Jack Smith is a senior correspondent for Robb Report

In a recent NPR appearance, Robert Frank, a Wall Street Journal writer and the author of Richistan, discussed how the rich are coping with the economic downturn. He said the economy was affecting, among other things, their reading habits.

Luxury-oriented magazines such as Robb Report were fine during a boom, Frank said, but those days are over. "Now I think Robb Report, rather than being in a clear plastic wrapper, should be in a brown paper bag," he quipped. "This is not the time to be spending and showing your wealth."

This sentiment struck me as both myopic and fundamentally un-American. Robb Report abounds with articles on luxuries of all sorts - private jets, 200-m.p.h. supercars, and intricate wristwatches that cost as much as a thoroughbred - as well as on such weighty issues as the rise of the oligarch class in Russia, the future of post-embargo Cuba, and wildlife conservation in Africa. But even if the magazine did nothing but spur the sales of personal helicopters, palatial mansions, polo ponies, and other big-ticket items, it would be performing a valuable public service.

The fact is that the current problem is not that the rich are spending too much, but that they are spending too little. Frank himself grudgingly conceded this point: "If the wealthy aren't spending, they're not creating jobs, and that spending doesn't filter down to the rest of the economy."

So apparently it's OK if the rich spend their money, as long as they spend it the way NPR wants them to - in other words, no Lamborghini Gallardos, Pilatus jets, Petrus '61 bottles, or Nautor's Swan yachts.

Equally verboten, I'm guessing, would be the penthouse suite at the Four Seasons New York. With waterfalls on its walls, gold-encrusted furniture, and balconies surveying Manhattan from a perch 52 stories high, it is the most sumptuous and expensive digs in the country. The suite goes for $35,000 a night.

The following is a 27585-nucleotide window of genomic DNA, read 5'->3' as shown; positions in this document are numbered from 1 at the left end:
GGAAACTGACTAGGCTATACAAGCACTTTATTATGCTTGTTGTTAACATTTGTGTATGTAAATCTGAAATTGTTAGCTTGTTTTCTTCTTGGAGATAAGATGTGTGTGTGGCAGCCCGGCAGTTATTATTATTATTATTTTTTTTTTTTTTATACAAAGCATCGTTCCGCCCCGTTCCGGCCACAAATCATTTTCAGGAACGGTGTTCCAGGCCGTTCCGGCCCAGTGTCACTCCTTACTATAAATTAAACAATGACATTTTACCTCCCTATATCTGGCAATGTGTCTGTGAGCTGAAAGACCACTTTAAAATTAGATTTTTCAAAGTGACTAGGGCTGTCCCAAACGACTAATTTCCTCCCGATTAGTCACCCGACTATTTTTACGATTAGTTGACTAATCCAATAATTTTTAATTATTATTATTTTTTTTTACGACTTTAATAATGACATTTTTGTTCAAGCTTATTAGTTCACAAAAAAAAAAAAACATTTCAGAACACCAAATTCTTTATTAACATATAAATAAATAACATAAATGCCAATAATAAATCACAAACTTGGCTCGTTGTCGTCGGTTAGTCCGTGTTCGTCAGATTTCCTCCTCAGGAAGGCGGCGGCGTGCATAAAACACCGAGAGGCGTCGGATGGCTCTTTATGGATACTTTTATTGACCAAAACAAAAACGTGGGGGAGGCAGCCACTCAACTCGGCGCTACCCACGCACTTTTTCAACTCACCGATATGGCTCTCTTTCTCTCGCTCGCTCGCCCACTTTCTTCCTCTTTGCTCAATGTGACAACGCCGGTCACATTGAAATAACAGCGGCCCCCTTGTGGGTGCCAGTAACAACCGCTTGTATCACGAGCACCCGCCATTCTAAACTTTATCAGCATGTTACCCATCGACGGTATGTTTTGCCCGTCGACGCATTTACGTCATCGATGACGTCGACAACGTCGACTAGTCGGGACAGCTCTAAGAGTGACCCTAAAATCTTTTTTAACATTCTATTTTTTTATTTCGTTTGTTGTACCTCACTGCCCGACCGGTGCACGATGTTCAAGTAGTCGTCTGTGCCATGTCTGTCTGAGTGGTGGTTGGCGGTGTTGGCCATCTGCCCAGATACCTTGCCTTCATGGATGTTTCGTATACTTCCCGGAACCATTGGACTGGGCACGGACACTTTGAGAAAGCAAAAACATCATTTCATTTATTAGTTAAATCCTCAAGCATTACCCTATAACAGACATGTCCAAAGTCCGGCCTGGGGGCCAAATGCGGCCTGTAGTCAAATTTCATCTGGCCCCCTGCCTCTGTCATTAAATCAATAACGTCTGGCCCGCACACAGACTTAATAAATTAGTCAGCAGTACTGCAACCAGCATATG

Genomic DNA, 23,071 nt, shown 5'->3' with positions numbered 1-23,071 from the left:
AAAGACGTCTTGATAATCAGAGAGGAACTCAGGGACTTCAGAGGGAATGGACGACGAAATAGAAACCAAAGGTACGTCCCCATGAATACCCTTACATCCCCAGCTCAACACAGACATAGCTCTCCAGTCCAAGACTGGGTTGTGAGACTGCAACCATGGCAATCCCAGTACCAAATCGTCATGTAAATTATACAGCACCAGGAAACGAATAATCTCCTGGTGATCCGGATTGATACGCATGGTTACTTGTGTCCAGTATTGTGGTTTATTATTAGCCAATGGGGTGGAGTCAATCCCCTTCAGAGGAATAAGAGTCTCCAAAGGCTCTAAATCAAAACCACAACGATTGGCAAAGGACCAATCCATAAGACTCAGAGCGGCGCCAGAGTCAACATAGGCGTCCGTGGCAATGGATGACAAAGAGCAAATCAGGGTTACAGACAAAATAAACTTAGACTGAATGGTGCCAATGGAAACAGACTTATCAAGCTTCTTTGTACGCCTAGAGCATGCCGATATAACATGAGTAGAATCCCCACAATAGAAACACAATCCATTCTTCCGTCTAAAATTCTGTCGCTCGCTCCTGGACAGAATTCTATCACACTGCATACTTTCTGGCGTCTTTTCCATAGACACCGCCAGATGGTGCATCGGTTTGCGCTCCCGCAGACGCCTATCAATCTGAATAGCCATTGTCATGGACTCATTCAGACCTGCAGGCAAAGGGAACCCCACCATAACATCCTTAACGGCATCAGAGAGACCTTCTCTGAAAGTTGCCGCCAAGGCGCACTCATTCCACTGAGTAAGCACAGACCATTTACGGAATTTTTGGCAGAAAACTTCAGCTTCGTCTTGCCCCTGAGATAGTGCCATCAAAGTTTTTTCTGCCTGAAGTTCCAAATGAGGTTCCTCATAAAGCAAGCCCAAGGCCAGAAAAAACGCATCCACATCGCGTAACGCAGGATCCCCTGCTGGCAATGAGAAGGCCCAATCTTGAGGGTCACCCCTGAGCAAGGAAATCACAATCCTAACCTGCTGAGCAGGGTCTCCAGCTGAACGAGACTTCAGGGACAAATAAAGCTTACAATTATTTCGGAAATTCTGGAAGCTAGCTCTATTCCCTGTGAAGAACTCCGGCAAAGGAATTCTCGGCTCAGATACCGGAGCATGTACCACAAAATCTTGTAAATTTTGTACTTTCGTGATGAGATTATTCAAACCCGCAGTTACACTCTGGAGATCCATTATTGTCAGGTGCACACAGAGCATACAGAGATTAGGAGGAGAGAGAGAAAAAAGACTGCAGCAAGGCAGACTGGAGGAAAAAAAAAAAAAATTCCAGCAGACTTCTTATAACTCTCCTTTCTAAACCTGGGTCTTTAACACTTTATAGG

But as Four Seasons marketing manager Brian Honan explained, the suite's maintenance keeps 12 to 15 staffers employed. Moreover, it has spurred the other luxury hotels in New York to respond with super-lux suites of their own, all of which keep more butlers, chambermaids, room-service waiters, bellmen, and concierges working.

To a large extent, a society's attitudes toward luxury define its destiny. As the billionaire Greek shipping heir and columnist Taki Theodoracopulos once told me, "Europeans are driven by envy. If a European sees somebody driving along in a Ferrari, he will say, 'Look at that guy in that car. Someday I will take it from him.' If an American sees somebody driving along in a Ferrari, he will say, 'Look at that guy in that car. Someday I will make a fortune and buy one just like it.' "

Unlike wealth, luxury comes with a catch. Wealth is impersonal and quantifiable. Luxury, on the other hand, implies a value judgment; it's revealing and therefore a risk. What will people think?

This was an important question in Salem, Mass., in the early 1700s. To engage in costly entertainments, personal finery, and overly splendid homes was to risk the censure of the community. Not a good idea in the days of Cotton Mather's witch hunts.

But a totally different philosophy drove another early American, Ben Franklin. Franklin was a revolutionary, a philosopher, and a scientist, but he was also an aficionado of fine wine, music, and art. His aphorisms, urging his countrymen to strive and be frugal, were meant to help them acquire not only the necessities of life, but also the luxuries, if they could afford them. "I have not thought of a remedy for luxury," he once confided to Benjamin Vaughan, an intimate and scientific collaborator.

We cannot be certain that Franklin would have been a Robb Report reader. But had the magazine existed in his time, it definitely would have carried stories about such creations of his as the glass armonica, bifocals, and the Franklin stove. And no one would have dared tell Franklin to carry the news of such wondrous luxuries in a brown paper bag.